Don’t skip this step! Having a thorough grocery list means you’re much less likely to find out you’re missing a key ingredient of your healthy meal plan at dinner time and end up defaulting to pizza. It also ensures you have enough key foods – healthy proteins and low carb veggies – to last you all the way through the week so you’re making less trips to the store. 

I like to keep a running or “evergreen” grocery list so that our staples are always on there (I’m not re-inventing the wheel) and we never run out of key spices, greens or other foods that we use often. As soon as we finish 3/4 of the bottle, food or item, it goes on the list so whoever does the shopping is up to date. Groceries from our meal plan? Right on the list.

My favourite way to do this? A shared note on our phones. It updates each other automatically, and we can use the “checklist” feature to let the other know it’s been picked up. Simple, low tech, and shareable! 

How to adapt to the weird grocery shopping environment right now: 

I get it. With social and physical distancing, we’re shopping less and with the panic buying and supply chain challenges some of our favourite staples aren’t in stock. It can feel hard to plan, but don’t give up the habit completely.

  • Be flexible in your meal choice – instead of a super complex meal, try to stay simpler like stir fries, lettuce wraps, or grilled protein and veggies that you can have an idea for, but also swap in other proteins/veggies depending on what’s available. 
  • Have some frozen veggies on hand to roast or throw into store bought soups/chilis to boost nutrients when your veggie crisper is low.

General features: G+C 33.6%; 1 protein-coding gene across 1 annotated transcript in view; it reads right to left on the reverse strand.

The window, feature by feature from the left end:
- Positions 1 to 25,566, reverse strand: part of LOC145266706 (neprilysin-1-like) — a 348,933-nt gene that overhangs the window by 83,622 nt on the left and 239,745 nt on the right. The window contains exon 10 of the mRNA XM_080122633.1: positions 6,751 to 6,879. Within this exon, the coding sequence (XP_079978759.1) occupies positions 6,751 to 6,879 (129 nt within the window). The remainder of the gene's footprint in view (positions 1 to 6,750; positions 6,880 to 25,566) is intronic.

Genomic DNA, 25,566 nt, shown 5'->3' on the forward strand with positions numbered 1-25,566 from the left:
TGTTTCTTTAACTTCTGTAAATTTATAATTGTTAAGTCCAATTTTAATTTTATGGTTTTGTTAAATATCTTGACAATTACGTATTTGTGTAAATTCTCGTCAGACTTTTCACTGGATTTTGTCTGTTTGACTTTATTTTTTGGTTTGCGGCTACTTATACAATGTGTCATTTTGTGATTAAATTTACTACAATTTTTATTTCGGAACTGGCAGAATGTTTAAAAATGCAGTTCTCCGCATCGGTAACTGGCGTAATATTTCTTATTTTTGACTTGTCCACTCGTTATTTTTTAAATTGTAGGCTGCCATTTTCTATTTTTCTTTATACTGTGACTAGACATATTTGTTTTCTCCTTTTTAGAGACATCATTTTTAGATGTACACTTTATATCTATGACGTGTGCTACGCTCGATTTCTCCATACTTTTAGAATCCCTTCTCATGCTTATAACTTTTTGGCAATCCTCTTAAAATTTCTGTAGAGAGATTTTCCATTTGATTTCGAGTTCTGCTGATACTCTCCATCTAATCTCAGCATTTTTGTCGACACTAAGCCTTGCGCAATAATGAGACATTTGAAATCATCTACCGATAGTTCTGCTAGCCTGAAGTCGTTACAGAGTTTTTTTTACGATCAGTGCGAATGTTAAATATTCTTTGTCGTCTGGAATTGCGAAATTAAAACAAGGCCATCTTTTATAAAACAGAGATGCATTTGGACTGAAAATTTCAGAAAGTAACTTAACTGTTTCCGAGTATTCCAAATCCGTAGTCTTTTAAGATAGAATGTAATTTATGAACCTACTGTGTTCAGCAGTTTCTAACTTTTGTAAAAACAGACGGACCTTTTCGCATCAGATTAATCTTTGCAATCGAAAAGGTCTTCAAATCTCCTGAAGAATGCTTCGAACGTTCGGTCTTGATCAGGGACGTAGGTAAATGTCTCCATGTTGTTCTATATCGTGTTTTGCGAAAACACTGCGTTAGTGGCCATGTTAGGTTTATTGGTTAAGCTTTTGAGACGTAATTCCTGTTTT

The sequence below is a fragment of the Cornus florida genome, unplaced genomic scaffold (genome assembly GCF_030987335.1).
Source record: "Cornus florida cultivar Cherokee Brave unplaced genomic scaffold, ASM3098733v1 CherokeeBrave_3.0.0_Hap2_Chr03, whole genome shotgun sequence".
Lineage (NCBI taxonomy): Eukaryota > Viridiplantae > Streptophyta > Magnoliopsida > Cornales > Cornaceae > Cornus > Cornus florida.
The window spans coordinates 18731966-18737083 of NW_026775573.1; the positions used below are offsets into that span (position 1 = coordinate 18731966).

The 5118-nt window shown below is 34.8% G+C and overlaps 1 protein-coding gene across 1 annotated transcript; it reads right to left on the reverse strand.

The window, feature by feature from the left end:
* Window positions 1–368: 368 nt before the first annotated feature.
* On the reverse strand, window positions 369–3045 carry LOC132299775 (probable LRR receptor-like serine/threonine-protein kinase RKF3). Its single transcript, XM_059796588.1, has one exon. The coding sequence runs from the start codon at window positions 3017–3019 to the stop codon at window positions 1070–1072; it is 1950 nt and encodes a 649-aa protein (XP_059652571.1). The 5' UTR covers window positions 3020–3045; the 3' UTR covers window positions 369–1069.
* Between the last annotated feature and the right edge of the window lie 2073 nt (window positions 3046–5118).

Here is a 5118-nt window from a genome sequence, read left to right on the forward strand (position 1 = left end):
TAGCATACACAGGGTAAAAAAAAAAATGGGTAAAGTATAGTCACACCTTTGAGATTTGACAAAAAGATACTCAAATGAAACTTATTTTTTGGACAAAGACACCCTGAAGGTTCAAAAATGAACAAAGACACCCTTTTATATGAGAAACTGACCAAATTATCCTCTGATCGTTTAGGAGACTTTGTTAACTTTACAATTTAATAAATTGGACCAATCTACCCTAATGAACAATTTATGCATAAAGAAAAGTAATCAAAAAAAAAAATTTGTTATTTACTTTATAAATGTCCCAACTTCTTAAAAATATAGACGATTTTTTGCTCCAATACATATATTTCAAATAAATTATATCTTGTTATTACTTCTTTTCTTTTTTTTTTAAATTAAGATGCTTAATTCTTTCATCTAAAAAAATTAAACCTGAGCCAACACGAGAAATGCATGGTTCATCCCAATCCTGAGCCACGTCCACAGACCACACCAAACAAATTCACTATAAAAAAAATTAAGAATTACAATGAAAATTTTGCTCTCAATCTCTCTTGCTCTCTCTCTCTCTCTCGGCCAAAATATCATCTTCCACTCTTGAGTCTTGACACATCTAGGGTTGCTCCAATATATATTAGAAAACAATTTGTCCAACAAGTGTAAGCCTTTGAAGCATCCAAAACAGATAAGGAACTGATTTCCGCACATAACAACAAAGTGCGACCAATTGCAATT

• Try swapping in starchy veggies like sweet potato, butternut squash (I like the cubed stuff, much less work) or corn as a starchy side if you’ve been relying too heavily on the pantry carbs like pasta, white rice, or bread. Starchy veggies keep for a while as long as it’s dark and cool, so no pressure to eat them right away. 
  • Some of my favourite flexible protein  meals: 
    • Burgers: you can do turkey, lamb, chicken, or pork if beef isn’t available. 
    • Stir Fries and curries: you can sub just about any protein above, frozen shrimp, or even canned chickpeas if your usual chicken isn’t around
    • BBQ dinners! I love grilled veggies, try peppers, zucchini, asparagus, mushrooms, onions, eggplant, or other hearty veggies. Pair with whatever protein is in your freezer!
    • Healthy all in one bowls – use whatever grains (rice, quinoa), proteins (fish, chicken, frozen edamame) and chopped up veggies you have! Throw together a peanut sauce or drizzle a pre-made dressing and you’re good to go. 

Finding new places and ways to shop: 

Lots of stores have really long delivery waits right now. I love Instacart and we’ve been using it weekly. I can order groceries early in the week to save time, and add/update things right up until the shopper is in the store! It’s really helped keep us on track without feeling like we need to have more than a week planned at a time. 

Local producers are offering curbside pickup and delivery. Heritage Meats, Meridian Meats and Central Park Farms are great options for protein foods. 

Some of the smaller produce stores are really well stocked – they tend to be tighter quarters so you may want to wear a mask. We’ve had good luck with produce at Ralph’s Farm Market and Cloverdale Country Farm Market. 

The next step to try is meal prep, you can find out  how you can adapt it  to fit your schedule, and some simple ways to save time for the week (without giving up your whole weekend) here. 

Need some help getting your meals for the week balanced and prepared? If you’d like to receive our free Meal Planning Getting Started Guide AND get in on our weekly emails about all things nutrition so you can get clarity and confidence on what you’re eating, join us here!